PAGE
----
Jahangirnagar Planning Review ISSN 1728-4198 Vol. 2, June 2004, pp. 67-82, © Jahangirnagar University
This article is brought to you by www.bdresearch.org Eco-Tourism: An Investigation into the Conceptual Framework and Policy Requirements for its Growth in Bangladesh Golam Moinuddin* Halima Begum**
Sustainability considerations have been making ways in each and every development initiative in the last two-decades or so. In line of this trend, the concept of eco-tourism emerged and later on, turned out to be an environment friendly and economically beneficial industry taking over a considerable bulk of mass-tourism activity and offsetting some of its negativities. Such a transformation has ultimately positioned eco-tourism to be the substitute of mass-tourism in many tourist destinations. In view of such reality, this article attempts to investigate on the conceptual dynamics and benefits of eco-tourism and explores reflective state of these theoretical underpinnings on the basis of two case studies drawn from successful eco-tourist destinations. In light of such investigative out-puts, the article focuses on the prospects of eco-tourism industry and makes an effort to provide a broad policy framework for the development of the same in Bangladesh. It identifies areas of intervention required in promoting the eco-tourism industry in the country. Finally, it attempts to define and differentiate the respective roles of the private and public sectors in the flourishment and sustainable growth of the sector in the country.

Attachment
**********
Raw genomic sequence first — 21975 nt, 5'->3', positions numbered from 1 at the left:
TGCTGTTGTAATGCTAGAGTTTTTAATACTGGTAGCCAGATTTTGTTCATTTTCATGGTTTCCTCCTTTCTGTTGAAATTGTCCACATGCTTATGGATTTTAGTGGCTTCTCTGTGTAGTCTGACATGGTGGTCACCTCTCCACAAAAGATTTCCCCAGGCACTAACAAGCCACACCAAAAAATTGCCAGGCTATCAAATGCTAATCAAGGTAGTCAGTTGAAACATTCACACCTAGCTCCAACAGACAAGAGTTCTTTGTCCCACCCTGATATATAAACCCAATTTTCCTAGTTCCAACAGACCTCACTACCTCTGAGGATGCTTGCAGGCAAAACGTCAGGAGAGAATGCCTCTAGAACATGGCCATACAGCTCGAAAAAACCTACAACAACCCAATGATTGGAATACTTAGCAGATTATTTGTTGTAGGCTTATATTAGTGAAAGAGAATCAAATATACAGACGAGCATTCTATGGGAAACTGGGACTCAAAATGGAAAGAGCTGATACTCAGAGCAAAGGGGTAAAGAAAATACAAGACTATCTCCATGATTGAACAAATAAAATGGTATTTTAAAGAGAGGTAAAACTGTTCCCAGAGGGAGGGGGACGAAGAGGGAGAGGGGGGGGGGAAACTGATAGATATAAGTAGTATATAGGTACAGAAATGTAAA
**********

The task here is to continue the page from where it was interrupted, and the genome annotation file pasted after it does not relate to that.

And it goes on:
Introduction Tourism industry contributes considerably to the society, economy and to the environment - either man made or natural (Harrington, 2001). Despite its positive contributions, the negativities of this industry have become quite a concern over the last couple of decades. The negative action destructs the social-norms, creates economic disparity within the native entity, attempts to impose alien culture and destroys the natural resource base slowly but in an irreversible fashion (Krippendorf, 1992). Alongside, the infrastructural requirements for this industry can be harmful for the built environment’s harmony in urban and regional context. Harrington (2001), in this regard, illustrated that unregulated development of hotels in London threatened the quality of life in the city. Krippendorf (1992) recognized that the resource base acted as the raw material for tourism sector, which through improper use and overuse, loses it’s value. This is especially true for those tourist activities that are based upon natural resources, e.g. forest camping, hunting of wild animals and river cruising are sensitive to ecosystems. The ultimate effect of such uncontrolled and profit based industry has been the slow and irreversible destruction of ecosystem’s carrying capacity. Such observations by the researchers, planners, and environmentalists have brought a shift in the tourism activities in the 1980’s. This shift has been towards alternative forms of tourism over mass-tourism that has given the way for the globalization of markets, super segmentations, new technologies and most of all, an increased sense of social and *
Assistant Professor, Department of Urban and Regional Planning, Jahangirnagar University, Savar, Dhaka1342, Bangladesh. E-mail: firstname.lastname@example.org ** Lecturer, Department of Urban and Regional Planning, Jahangirnagar University, Savar, Dhaka-1342, Bangladesh. E-mail: email@example.com
Jahangirnagar Planning Review, Vol. 2, June 2004
ecological responsibility (Fayos-Sola, 1996). The new paradigm calls for a partnership between public, private and non-profit agencies leading to a more symbiotic relationship. This sense of partnership between concerned quarters has been the key concept for the development and flourishment of ecologically or eco- friendly tourism industry in recent era. Damage to the environment by tourist activities can be minimized through...
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